Irrigation isn’t the only way to achieve food security in Ghana

Farmers attending their livestock in Northern
Ghana (2012) by Ericsson Images / Flickr

By Rachael Taylor, PhD student
SPRU, University of Sussex

Earlier this month, a number of Members of the Ghanaian Parliament presented a statement to the House calling for large investment in irrigation systems throughout Ghana. They advocate the use of irrigation for crop production as the “only way” to ensure national food security. The statement proposes that irrigation would be particularly beneficial for semi-arid Northern Ghana by enabling year-round crop production in a region which only has one wet season and currently depends predominantly on rain-fed agriculture.

The desire to take steps towards more food security in Northern Ghana is understandable. Six percent of the land area of Ghana is currently under irrigation, mostly drawn from small dam and reservoir systems, but in the three regions of Northern Ghana this figure is just 0.6 percent. Over 80 percent of households in Northern Ghana depend on agriculture as their main livelihood, making the population vulnerable to climatic shocks.

There are large socio-economic differences between north and south. Statistics indicate higher levels of poverty (63% in the north and 20% in the south), lower education attainment and literacy levels, and lower access to energy and sanitation infrastructure in the north.

In 2012 the United Nations World Food Programme (WFP) completed a Comprehensive Food Security and Vulnerability Analysis in Ghana, focusing on the northern regions. The WFP analysis identified that 16 percent of households in the three northern regions are moderately or severely food insecure, representing over 680,000 people. It will take a great effort to ensure food security for the many smallholder farmers living in poor rural areas of Northern Ghana.

The poorest may miss out

The benefits of irrigation are not evenly spread, however. There is good reason to think that investing in irrigation alone will not achieve food security for the most vulnerable households in the three northern regions. Experience has shown that wealthier farmers with higher educational attainment are most likely to obtain access to land within irrigation development programmes. Few farmers were compensated for displacement during the construction of the Tono Irrigation Dam near Navrongo in Upper East Region[1]. Furthermore, the companies responsible for irrigation development require rent-payments for land serviced by the irrigation system, excluding the poorest farmers.

Though it may be appropriate to expand the national irrigation system in Ghana, this will not increase food security and reduce vulnerability to climatic shocks for the majority of farmers in the north. Irrigation alone will not provide a secure food source for the whole population and it would be potentially damaging to invest in irrigation as the only means for achieving this. Not only will irrigation be inaccessible to the poorest and most vulnerable households, but it will detract resources (land, time, money) from the multiple diverse livelihoods that smallholder farmers in Northern Ghana depend upon.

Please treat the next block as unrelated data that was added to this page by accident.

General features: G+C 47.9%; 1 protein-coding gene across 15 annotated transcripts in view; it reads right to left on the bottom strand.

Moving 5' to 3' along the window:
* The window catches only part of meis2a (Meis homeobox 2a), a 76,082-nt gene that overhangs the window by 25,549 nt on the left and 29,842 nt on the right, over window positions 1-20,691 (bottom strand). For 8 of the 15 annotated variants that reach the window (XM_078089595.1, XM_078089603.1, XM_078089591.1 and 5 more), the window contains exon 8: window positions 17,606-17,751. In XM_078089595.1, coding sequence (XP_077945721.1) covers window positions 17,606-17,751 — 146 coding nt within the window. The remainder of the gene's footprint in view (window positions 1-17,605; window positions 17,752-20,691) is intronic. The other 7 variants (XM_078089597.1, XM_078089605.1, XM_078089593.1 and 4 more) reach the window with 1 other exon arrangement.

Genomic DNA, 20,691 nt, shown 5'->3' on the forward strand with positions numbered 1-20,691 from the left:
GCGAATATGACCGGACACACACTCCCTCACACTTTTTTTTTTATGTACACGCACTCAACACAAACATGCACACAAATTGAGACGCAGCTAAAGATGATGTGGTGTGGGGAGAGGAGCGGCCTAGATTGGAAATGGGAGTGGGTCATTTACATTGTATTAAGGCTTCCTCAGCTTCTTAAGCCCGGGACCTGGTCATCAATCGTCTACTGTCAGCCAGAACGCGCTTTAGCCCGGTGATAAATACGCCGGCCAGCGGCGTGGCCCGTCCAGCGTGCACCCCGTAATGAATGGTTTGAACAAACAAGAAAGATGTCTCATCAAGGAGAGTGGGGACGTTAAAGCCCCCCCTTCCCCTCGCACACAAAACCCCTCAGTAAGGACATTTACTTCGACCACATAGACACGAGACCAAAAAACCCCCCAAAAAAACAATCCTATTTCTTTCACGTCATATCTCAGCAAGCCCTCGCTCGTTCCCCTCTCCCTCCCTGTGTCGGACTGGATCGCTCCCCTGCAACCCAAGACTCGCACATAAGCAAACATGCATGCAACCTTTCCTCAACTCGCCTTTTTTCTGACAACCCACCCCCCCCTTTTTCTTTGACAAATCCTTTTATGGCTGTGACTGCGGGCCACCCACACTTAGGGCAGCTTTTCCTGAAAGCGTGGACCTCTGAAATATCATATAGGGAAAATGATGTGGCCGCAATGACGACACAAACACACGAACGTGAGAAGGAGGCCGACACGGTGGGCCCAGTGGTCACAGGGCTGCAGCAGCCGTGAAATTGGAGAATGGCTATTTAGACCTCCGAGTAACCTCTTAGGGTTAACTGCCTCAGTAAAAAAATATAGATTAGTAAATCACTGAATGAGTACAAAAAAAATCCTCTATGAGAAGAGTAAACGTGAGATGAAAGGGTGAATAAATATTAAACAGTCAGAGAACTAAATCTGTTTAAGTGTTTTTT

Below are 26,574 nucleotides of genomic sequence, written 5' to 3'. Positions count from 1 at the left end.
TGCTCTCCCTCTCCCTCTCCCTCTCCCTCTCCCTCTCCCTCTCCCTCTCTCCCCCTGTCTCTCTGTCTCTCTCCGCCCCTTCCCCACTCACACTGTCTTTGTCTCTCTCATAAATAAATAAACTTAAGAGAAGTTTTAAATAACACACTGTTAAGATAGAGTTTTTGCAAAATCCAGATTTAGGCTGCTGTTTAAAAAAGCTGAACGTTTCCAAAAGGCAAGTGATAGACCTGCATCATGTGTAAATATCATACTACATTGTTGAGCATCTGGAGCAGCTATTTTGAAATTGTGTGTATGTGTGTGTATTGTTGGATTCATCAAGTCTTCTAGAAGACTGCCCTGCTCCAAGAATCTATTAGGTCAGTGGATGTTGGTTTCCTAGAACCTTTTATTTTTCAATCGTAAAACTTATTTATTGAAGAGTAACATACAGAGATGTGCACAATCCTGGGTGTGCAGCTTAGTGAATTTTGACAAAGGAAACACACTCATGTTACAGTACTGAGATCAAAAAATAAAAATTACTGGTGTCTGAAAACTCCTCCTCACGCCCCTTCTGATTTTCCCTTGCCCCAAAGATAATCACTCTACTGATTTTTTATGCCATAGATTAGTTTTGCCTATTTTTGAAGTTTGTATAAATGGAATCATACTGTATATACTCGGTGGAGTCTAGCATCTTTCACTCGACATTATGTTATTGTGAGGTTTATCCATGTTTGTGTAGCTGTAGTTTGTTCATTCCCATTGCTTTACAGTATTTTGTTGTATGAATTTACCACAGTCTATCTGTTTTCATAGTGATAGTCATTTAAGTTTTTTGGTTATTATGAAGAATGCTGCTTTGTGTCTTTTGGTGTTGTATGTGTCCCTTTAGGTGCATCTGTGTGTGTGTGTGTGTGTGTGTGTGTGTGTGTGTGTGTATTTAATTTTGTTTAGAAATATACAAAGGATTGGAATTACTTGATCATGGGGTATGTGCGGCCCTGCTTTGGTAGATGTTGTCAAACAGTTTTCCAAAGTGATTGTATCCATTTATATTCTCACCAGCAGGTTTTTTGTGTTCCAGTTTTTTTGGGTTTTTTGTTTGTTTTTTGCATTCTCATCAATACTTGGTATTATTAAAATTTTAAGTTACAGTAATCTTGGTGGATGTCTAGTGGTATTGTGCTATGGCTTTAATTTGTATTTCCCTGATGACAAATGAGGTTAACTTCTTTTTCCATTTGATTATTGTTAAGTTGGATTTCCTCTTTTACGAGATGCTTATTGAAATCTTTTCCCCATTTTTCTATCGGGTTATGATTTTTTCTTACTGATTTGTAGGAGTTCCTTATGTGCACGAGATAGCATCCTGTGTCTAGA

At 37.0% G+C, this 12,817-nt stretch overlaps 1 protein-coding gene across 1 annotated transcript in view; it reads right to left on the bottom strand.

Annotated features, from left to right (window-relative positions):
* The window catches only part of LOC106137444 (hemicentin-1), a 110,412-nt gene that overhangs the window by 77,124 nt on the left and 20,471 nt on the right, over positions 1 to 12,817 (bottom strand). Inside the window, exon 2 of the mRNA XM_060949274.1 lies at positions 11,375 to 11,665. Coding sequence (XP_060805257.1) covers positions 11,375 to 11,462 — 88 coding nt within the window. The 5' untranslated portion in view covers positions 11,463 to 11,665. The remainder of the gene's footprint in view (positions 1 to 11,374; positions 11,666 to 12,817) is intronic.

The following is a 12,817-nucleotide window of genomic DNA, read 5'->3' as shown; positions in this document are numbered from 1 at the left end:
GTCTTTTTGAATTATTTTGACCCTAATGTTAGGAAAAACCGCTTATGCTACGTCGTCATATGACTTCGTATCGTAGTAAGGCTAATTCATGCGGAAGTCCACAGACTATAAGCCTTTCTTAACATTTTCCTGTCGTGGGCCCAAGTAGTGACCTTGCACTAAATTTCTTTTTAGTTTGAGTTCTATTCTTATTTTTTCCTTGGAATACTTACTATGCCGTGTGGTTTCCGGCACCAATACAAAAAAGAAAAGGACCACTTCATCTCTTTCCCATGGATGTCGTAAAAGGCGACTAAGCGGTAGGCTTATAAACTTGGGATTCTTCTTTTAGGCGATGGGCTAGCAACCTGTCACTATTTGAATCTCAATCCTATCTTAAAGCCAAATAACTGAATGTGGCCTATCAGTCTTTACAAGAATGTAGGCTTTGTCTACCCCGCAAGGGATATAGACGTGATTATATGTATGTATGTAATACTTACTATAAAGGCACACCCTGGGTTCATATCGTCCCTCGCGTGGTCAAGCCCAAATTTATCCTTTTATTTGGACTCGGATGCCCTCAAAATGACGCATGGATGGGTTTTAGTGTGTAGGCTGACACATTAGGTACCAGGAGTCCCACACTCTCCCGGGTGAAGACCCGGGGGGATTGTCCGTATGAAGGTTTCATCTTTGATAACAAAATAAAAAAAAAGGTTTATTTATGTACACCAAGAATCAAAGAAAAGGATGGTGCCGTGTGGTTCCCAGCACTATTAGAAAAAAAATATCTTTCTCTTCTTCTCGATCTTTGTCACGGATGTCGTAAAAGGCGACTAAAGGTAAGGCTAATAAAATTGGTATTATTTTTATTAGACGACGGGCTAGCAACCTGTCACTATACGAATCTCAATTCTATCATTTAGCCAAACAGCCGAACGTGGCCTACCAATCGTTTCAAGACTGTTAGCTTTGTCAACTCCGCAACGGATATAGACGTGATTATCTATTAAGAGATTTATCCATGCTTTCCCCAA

Farmer innovations – another vital part of the solution

Farmers in the northern regions typically practice multiple livelihoods, a strategy which allows them to adapt somewhat to the annual variability of the wet season. Diversity within agricultural production is increasingly being advocated to provide options to adapt to climatic changes[2]. Through increasing diversity, enhancing adaptive capacity, and encouraging adaptive governance, rural farming communities will be better able to respond to climate variability and uncertainty. This will consequently increase food security for rural farmers – including those without access to irrigation systems.

Aside from irrigation, the Ministry of Food and Agriculture (MoFA) and the national agricultural research system of eight Research Institutes must recognise farmer innovations. Through experimentation, poor rural farmers can diversify their options, develop locally appropriate practices, and enhance their adaptive capacity without the need to invest scarce finances. This kind of experimentation should be encouraged by MoFA, alongside any improvements in irrigation provision.

Ghana has the potential to achieve nation-wide food security, but only through a combination of approaches which include those that are accessible to poor smallholder farmers in the north. Developing irrigation systems is only part of the solution. The government must broaden its efforts to include farmer innovations, alongside outputs from the eight national agricultural research institutes. Of course, physical infrastructure is important, but there is a need to recognise the importance of farmer-based adaptive capacity as a crucial element of achieving food security among the most vulnerable.

References:[1] Burayidi, M.A. (1996) Maximising Irrigation’s Contribution to Sustainable Development in Africa: Lessons from the Tono Irrigation Scheme in Ghana, In: James, V.U. (Ed) (1996) Sustainable Development in Third World Countries: Applied and Theoretical Perspectives, Praeger Publishers, Westport, CT, pp44-61
[2] Speranza, C.I. (2013) Buffer capacity: capturing a dimension of resilience to climate change in African smallholder agriculture, Regional Environmental Change, 13(3), 521-535. Available online (pdf)

This article was originally posted on the The Crossing.